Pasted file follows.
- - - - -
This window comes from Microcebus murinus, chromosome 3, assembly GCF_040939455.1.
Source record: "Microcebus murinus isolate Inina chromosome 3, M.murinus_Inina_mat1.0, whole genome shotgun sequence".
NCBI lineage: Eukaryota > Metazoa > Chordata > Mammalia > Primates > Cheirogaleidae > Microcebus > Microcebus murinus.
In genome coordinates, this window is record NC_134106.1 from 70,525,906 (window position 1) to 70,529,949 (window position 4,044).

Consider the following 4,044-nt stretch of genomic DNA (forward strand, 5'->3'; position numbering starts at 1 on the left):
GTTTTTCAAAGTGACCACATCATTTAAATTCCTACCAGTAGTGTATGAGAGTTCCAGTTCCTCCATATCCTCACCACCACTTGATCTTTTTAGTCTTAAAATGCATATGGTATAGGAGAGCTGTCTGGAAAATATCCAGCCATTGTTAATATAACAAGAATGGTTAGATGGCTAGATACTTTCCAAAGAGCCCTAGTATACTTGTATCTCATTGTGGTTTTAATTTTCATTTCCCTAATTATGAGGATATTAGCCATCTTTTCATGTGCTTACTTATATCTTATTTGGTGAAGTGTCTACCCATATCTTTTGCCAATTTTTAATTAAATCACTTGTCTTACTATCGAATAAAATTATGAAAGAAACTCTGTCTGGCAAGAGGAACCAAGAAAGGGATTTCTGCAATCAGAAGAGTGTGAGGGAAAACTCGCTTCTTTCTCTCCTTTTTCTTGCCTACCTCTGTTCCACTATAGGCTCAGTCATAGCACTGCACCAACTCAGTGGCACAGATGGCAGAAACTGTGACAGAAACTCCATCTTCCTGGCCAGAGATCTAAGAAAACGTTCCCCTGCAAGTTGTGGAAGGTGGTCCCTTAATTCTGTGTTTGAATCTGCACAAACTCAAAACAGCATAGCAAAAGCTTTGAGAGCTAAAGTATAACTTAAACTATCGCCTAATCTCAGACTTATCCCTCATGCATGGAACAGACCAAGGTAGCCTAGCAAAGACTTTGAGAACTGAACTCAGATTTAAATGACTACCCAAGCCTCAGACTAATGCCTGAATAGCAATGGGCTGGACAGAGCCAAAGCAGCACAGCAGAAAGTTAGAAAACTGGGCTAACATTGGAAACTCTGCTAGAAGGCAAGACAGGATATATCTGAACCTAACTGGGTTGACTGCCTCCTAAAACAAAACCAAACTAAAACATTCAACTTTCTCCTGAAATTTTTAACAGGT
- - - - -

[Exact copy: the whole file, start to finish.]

This window comes from Microcebus murinus, chromosome 3, assembly GCF_040939455.1.
Source record: "Microcebus murinus isolate Inina chromosome 3, M.murinus_Inina_mat1.0, whole genome shotgun sequence".
NCBI lineage: Eukaryota > Metazoa > Chordata > Mammalia > Primates > Cheirogaleidae > Microcebus > Microcebus murinus.
In genome coordinates, this window is record NC_134106.1 from 70,525,906 (window position 1) to 70,529,949 (window position 4,044).

Consider the following 4,044-nt stretch of genomic DNA (forward strand, 5'->3'; position numbering starts at 1 on the left):
GTTTTTCAAAGTGACCACATCATTTAAATTCCTACCAGTAGTGTATGAGAGTTCCAGTTCCTCCATATCCTCACCACCACTTGATCTTTTTAGTCTTAAAATGCATATGGTATAGGAGAGCTGTCTGGAAAATATCCAGCCATTGTTAATATAACAAGAATGGTTAGATGGCTAGATACTTTCCAAAGAGCCCTAGTATACTTGTATCTCATTGTGGTTTTAATTTTCATTTCCCTAATTATGAGGATATTAGCCATCTTTTCATGTGCTTACTTATATCTTATTTGGTGAAGTGTCTACCCATATCTTTTGCCAATTTTTAATTAAATCACTTGTCTTACTATCGAATAAAATTATGAAAGAAACTCTGTCTGGCAAGAGGAACCAAGAAAGGGATTTCTGCAATCAGAAGAGTGTGAGGGAAAACTCGCTTCTTTCTCTCCTTTTTCTTGCCTACCTCTGTTCCACTATAGGCTCAGTCATAGCACTGCACCAACTCAGTGGCACAGATGGCAGAAACTGTGACAGAAACTCCATCTTCCTGGCCAGAGATCTAAGAAAACGTTCCCCTGCAAGTTGTGGAAGGTGGTCCCTTAATTCTGTGTTTGAATCTGCACAAACTCAAAACAGCATAGCAAAAGCTTTGAGAGCTAAAGTATAACTTAAACTATCGCCTAATCTCAGACTTATCCCTCATGCATGGAACAGACCAAGGTAGCCTAGCAAAGACTTTGAGAACTGAACTCAGATTTAAATGACTACCCAAGCCTCAGACTAATGCCTGAATAGCAATGGGCTGGACAGAGCCAAAGCAGCACAGCAGAAAGTTAGAAAACTGGGCTAACATTGGAAACTCTGCTAGAAGGCAAGACAGGATATATCTGAACCTAACTGGGTTGACTGCCTCCTAAAACAAAACCAAACTAAAACATTCAACTTTCTCCTGAAATTTTTAACAGGT